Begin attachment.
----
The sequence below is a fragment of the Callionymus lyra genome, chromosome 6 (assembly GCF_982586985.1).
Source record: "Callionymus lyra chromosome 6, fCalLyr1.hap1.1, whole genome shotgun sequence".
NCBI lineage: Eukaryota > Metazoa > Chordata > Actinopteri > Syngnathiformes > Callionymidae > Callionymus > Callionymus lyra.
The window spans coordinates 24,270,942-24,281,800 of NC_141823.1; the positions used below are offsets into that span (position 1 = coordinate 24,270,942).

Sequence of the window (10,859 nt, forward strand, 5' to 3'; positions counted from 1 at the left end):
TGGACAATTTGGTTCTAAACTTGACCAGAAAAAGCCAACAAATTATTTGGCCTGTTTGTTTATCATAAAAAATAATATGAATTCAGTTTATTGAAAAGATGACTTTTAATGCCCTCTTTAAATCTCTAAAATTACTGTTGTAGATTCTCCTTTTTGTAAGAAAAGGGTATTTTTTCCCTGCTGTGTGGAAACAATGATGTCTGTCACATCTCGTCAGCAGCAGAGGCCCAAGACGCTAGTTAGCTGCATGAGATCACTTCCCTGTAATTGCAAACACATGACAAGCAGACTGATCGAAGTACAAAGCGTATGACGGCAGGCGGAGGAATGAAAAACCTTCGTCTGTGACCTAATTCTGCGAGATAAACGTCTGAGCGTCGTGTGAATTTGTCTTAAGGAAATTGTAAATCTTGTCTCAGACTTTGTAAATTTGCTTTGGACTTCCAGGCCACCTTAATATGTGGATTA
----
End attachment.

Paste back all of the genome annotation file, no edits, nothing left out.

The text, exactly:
The sequence below is a fragment of the Callionymus lyra genome, chromosome 6 (assembly GCF_982586985.1).
Source record: "Callionymus lyra chromosome 6, fCalLyr1.hap1.1, whole genome shotgun sequence".
NCBI lineage: Eukaryota > Metazoa > Chordata > Actinopteri > Syngnathiformes > Callionymidae > Callionymus > Callionymus lyra.
The window spans coordinates 24,270,942-24,281,800 of NC_141823.1; the positions used below are offsets into that span (position 1 = coordinate 24,270,942).

Sequence of the window (10,859 nt, forward strand, 5' to 3'; positions counted from 1 at the left end):
TGGACAATTTGGTTCTAAACTTGACCAGAAAAAGCCAACAAATTATTTGGCCTGTTTGTTTATCATAAAAAATAATATGAATTCAGTTTATTGAAAAGATGACTTTTAATGCCCTCTTTAAATCTCTAAAATTACTGTTGTAGATTCTCCTTTTTGTAAGAAAAGGGTATTTTTTCCCTGCTGTGTGGAAACAATGATGTCTGTCACATCTCGTCAGCAGCAGAGGCCCAAGACGCTAGTTAGCTGCATGAGATCACTTCCCTGTAATTGCAAACACATGACAAGCAGACTGATCGAAGTACAAAGCGTATGACGGCAGGCGGAGGAATGAAAAACCTTCGTCTGTGACCTAATTCTGCGAGATAAACGTCTGAGCGTCGTGTGAATTTGTCTTAAGGAAATTGTAAATCTTGTCTCAGACTTTGTAAATTTGCTTTGGACTTCCAGGCCACCTTAATATGTGGATTA